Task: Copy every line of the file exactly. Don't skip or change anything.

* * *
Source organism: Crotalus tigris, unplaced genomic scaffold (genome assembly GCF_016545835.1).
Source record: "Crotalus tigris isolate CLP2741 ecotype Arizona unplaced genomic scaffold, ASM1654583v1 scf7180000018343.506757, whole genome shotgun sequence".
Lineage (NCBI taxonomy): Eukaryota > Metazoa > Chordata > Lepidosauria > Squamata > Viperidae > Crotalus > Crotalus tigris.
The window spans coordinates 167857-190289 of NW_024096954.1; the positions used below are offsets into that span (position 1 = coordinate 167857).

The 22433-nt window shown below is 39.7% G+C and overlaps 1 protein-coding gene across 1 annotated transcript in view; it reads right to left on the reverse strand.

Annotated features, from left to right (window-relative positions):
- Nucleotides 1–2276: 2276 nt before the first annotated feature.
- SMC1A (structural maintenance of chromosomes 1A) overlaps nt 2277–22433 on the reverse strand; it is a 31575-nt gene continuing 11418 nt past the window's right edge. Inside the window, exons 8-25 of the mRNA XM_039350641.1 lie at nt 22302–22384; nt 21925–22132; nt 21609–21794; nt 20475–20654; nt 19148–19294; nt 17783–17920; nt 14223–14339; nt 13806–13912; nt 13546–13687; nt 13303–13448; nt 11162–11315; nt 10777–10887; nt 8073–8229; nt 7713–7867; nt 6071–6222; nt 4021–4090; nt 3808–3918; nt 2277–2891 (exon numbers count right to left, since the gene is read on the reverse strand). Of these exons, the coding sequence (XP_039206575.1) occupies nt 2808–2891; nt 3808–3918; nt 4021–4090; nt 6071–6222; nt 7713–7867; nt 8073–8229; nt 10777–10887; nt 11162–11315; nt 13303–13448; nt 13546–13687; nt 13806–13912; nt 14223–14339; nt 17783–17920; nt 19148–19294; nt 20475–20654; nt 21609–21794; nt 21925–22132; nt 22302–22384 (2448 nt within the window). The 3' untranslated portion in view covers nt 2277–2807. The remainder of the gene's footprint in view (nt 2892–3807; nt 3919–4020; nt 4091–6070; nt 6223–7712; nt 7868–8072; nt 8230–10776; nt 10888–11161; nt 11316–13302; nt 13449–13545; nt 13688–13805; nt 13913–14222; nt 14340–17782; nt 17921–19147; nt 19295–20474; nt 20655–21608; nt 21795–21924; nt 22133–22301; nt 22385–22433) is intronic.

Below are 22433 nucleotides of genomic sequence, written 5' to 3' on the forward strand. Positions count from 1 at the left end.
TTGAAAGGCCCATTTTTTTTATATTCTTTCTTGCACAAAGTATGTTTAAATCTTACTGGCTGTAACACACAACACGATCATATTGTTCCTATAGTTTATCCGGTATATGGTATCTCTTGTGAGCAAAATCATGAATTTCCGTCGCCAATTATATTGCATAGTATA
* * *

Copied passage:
Source organism: Crotalus tigris, unplaced genomic scaffold (genome assembly GCF_016545835.1).
Source record: "Crotalus tigris isolate CLP2741 ecotype Arizona unplaced genomic scaffold, ASM1654583v1 scf7180000018343.506757, whole genome shotgun sequence".
Lineage (NCBI taxonomy): Eukaryota > Metazoa > Chordata > Lepidosauria > Squamata > Viperidae > Crotalus > Crotalus tigris.
The window spans coordinates 167857-190289 of NW_024096954.1; the positions used below are offsets into that span (position 1 = coordinate 167857).

The 22433-nt window shown below is 39.7% G+C and overlaps 1 protein-coding gene across 1 annotated transcript in view; it reads right to left on the reverse strand.

Annotated features, from left to right (window-relative positions):
- Nucleotides 1–2276: 2276 nt before the first annotated feature.
- SMC1A (structural maintenance of chromosomes 1A) overlaps nt 2277–22433 on the reverse strand; it is a 31575-nt gene continuing 11418 nt past the window's right edge. Inside the window, exons 8-25 of the mRNA XM_039350641.1 lie at nt 22302–22384; nt 21925–22132; nt 21609–21794; nt 20475–20654; nt 19148–19294; nt 17783–17920; nt 14223–14339; nt 13806–13912; nt 13546–13687; nt 13303–13448; nt 11162–11315; nt 10777–10887; nt 8073–8229; nt 7713–7867; nt 6071–6222; nt 4021–4090; nt 3808–3918; nt 2277–2891 (exon numbers count right to left, since the gene is read on the reverse strand). Of these exons, the coding sequence (XP_039206575.1) occupies nt 2808–2891; nt 3808–3918; nt 4021–4090; nt 6071–6222; nt 7713–7867; nt 8073–8229; nt 10777–10887; nt 11162–11315; nt 13303–13448; nt 13546–13687; nt 13806–13912; nt 14223–14339; nt 17783–17920; nt 19148–19294; nt 20475–20654; nt 21609–21794; nt 21925–22132; nt 22302–22384 (2448 nt within the window). The 3' untranslated portion in view covers nt 2277–2807. The remainder of the gene's footprint in view (nt 2892–3807; nt 3919–4020; nt 4091–6070; nt 6223–7712; nt 7868–8072; nt 8230–10776; nt 10888–11161; nt 11316–13302; nt 13449–13545; nt 13688–13805; nt 13913–14222; nt 14340–17782; nt 17921–19147; nt 19295–20474; nt 20655–21608; nt 21795–21924; nt 22133–22301; nt 22385–22433) is intronic.

Below are 22433 nucleotides of genomic sequence, written 5' to 3' on the forward strand. Positions count from 1 at the left end.
TTGAAAGGCCCATTTTTTTTATATTCTTTCTTGCACAAAGTATGTTTAAATCTTACTGGCTGTAACACACAACACGATCATATTGTTCCTATAGTTTATCCGGTATATGGTATCTCTTGTGAGCAAAATCATGAATTTCCGTCGCCAATTATATTGCATAGTATA